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How to Handle Always Being the Email Initiator

Are you always the email initiator?

Do you have acquaintances with whom you always initiate contact? Are there certain people with whom you only get an email when they respond to your emails? Should you always continue to be the one to make the first move?

Hey! It’s me — again!

I can understand how frustrating that must be. It makes you wonder if they care if you contact them. Otherwise, wouldn’t they at least contact you every once in a while? If only to see if all is well.

In most cases, it is just that the other person is busy. No one would argue that we live in a very selfish culture. But we always make time for those we care about, right?

It could be that taking the first step is appreciated as it allows them to communicate with you. If they respond promptly and enthusiastically, that would indicate they are pleased you emailed them. You have to decide if that is the type of one-way friendship you want to continue to nurture.

How They Respond — If at All

When the other side responds in kind with details, is chatty, and seems to enjoy your email, why not continue? However, when no response arrives or if the replies are terse or abrupt, that is a different story.

We are all busy and must choose how we spend our time. That requires you to consider what is convenient for you and how a courteous communicator behaves. Not responding promptly and in a tone reflecting that one cares speaks for itself.

If someone doesn’t reply promptly and in a way you recognize as pleasant and open to conversation, maybe it is time to wait until they contact you. It’s called taking a hint.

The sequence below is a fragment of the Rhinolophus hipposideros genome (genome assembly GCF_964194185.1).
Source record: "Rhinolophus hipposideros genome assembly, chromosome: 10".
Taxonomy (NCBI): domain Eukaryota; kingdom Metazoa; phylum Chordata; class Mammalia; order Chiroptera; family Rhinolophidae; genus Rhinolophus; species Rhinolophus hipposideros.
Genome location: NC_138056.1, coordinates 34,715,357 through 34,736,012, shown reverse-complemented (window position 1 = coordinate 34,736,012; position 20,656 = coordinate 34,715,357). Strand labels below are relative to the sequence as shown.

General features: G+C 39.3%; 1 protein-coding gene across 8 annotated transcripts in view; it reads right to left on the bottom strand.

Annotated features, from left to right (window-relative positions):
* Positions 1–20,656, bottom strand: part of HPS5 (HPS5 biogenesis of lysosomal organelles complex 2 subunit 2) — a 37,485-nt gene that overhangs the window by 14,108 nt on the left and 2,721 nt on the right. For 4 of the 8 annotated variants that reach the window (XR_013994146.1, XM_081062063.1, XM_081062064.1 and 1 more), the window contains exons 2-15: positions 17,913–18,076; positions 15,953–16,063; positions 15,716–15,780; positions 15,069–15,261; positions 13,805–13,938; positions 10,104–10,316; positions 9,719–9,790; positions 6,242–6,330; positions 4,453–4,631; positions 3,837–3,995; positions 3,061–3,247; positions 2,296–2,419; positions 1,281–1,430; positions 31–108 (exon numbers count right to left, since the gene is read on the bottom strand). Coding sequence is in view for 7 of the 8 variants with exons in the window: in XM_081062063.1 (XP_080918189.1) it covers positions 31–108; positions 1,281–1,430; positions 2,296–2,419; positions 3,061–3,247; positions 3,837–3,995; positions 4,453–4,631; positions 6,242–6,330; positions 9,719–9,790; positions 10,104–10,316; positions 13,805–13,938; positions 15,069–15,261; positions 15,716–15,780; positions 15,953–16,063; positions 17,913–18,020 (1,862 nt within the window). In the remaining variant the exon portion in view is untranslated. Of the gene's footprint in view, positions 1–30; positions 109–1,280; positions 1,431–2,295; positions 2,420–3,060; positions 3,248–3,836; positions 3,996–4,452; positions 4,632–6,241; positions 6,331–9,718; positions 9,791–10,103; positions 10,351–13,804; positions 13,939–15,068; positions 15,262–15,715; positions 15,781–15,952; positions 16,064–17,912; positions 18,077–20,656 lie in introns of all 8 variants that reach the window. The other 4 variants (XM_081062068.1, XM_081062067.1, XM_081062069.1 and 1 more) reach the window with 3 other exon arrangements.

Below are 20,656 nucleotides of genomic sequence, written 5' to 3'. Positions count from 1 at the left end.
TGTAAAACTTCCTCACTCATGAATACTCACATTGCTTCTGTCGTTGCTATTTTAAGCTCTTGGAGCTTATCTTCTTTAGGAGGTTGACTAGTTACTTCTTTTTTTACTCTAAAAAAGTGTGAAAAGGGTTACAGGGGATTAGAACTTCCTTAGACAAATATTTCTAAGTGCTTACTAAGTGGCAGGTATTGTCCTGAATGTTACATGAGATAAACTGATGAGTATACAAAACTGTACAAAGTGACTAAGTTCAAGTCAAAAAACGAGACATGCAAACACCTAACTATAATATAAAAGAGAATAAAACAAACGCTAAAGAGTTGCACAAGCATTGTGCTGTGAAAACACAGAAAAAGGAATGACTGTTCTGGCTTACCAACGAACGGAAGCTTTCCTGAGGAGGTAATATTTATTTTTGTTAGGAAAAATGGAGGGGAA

Sometimes, Once in a While is Enough

Several folks from my past will email me on occasion. I don’t mind replying to them and doing so in a way that lets them know that.

I never email them first, primarily because they are not an active part of my life. In most cases, I am cordial and polite even if I am not interested in reinstating a close relationship. I have a hard time completely ignoring folks who reach out. It’s just not who I am.

I rarely entirely ignore someone who emails me. In those uncommon situations where I do not respond, we have no relationship or anything in common to continue communicating. In that case, what is the point? Both sides need to be realistic in that regard.

Based on the replies (or lack thereof), I think you know in your gut if the other side wants to continue to hear from you. And, if they don’t – who cares – that is their loss! Spend your time communicating and forming relationships with those who appreciate and are open to your efforts.

Are You Always the Email Initiator?

Being the one to initiate emails can be frustrating and might make you feel like you’re doing more than your share to maintain communication. Here are some strategies to consider.

  • Reflect on Your Expectations:
  • Consider why you expect others to initiate emails. Given their roles, responsibilities, or communication styles, are your expectations realistic?
  • Communicate Your Feelings:
  • If appropriate, discuss how you feel about the recipients. They might not realize you’re always initiating contact and could adjust their behavior if they understand your perspective.
  • Set Clear Boundaries:
  • If initiating emails is becoming burdensome, set boundaries for how often you initiate contact and stick to them. This can help manage your expectations and workload.
  • Seek Reciprocity:
  • Politely ask the recipients to take turns initiating communication. This can foster a more balanced approach to communication.
  • Reevaluate the Necessity:
  • Sometimes, frequent communication is not necessary. Evaluate whether reducing the frequency of emails is an option.
  • Change Your Mindset:
  • Accept that you might be the initiator because you are more proactive. Embrace this role and see it as a strength rather than a burden.
  • Look for Alternative Communication Channels:
  • Sometimes, email is not the best way to communicate. Consider other methods like phone calls, messaging apps, or face-to-face meetings.
  • Evaluate the Relationship:
  • For personal relationships, consider if the effort you’re putting in is being reciprocated in other ways. If not, it might be worth reevaluating the relationship.

Employing these strategies can help you manage the feeling of always being the initiator in a more balanced and less stressful way.

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